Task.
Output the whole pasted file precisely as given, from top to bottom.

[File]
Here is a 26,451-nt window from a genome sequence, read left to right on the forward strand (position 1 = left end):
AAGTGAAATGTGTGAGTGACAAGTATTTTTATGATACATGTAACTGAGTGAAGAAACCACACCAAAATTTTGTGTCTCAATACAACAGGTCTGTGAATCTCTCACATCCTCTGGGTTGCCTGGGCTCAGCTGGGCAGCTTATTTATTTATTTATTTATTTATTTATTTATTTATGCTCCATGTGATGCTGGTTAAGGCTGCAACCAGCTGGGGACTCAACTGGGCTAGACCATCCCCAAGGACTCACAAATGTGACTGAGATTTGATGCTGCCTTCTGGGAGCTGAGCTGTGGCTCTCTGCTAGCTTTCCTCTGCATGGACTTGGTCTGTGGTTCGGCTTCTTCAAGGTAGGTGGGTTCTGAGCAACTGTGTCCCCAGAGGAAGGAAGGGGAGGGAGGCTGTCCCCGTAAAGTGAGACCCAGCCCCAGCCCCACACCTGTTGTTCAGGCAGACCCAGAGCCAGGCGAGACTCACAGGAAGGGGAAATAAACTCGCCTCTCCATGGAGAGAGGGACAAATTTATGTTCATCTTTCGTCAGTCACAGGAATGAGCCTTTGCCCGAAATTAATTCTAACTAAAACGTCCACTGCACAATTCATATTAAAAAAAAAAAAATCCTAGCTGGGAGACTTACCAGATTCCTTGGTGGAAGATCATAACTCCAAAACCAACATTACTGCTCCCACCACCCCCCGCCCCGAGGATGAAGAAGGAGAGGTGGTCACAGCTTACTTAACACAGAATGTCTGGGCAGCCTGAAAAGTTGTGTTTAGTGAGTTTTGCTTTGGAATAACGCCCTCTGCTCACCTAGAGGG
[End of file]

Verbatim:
Here is a 26,451-nt window from a genome sequence, read left to right on the forward strand (position 1 = left end):
AAGTGAAATGTGTGAGTGACAAGTATTTTTATGATACATGTAACTGAGTGAAGAAACCACACCAAAATTTTGTGTCTCAATACAACAGGTCTGTGAATCTCTCACATCCTCTGGGTTGCCTGGGCTCAGCTGGGCAGCTTATTTATTTATTTATTTATTTATTTATTTATTTATGCTCCATGTGATGCTGGTTAAGGCTGCAACCAGCTGGGGACTCAACTGGGCTAGACCATCCCCAAGGACTCACAAATGTGACTGAGATTTGATGCTGCCTTCTGGGAGCTGAGCTGTGGCTCTCTGCTAGCTTTCCTCTGCATGGACTTGGTCTGTGGTTCGGCTTCTTCAAGGTAGGTGGGTTCTGAGCAACTGTGTCCCCAGAGGAAGGAAGGGGAGGGAGGCTGTCCCCGTAAAGTGAGACCCAGCCCCAGCCCCACACCTGTTGTTCAGGCAGACCCAGAGCCAGGCGAGACTCACAGGAAGGGGAAATAAACTCGCCTCTCCATGGAGAGAGGGACAAATTTATGTTCATCTTTCGTCAGTCACAGGAATGAGCCTTTGCCCGAAATTAATTCTAACTAAAACGTCCACTGCACAATTCATATTAAAAAAAAAAAAATCCTAGCTGGGAGACTTACCAGATTCCTTGGTGGAAGATCATAACTCCAAAACCAACATTACTGCTCCCACCACCCCCCGCCCCGAGGATGAAGAAGGAGAGGTGGTCACAGCTTACTTAACACAGAATGTCTGGGCAGCCTGAAAAGTTGTGTTTAGTGAGTTTTGCTTTGGAATAACGCCCTCTGCTCACCTAGAGGG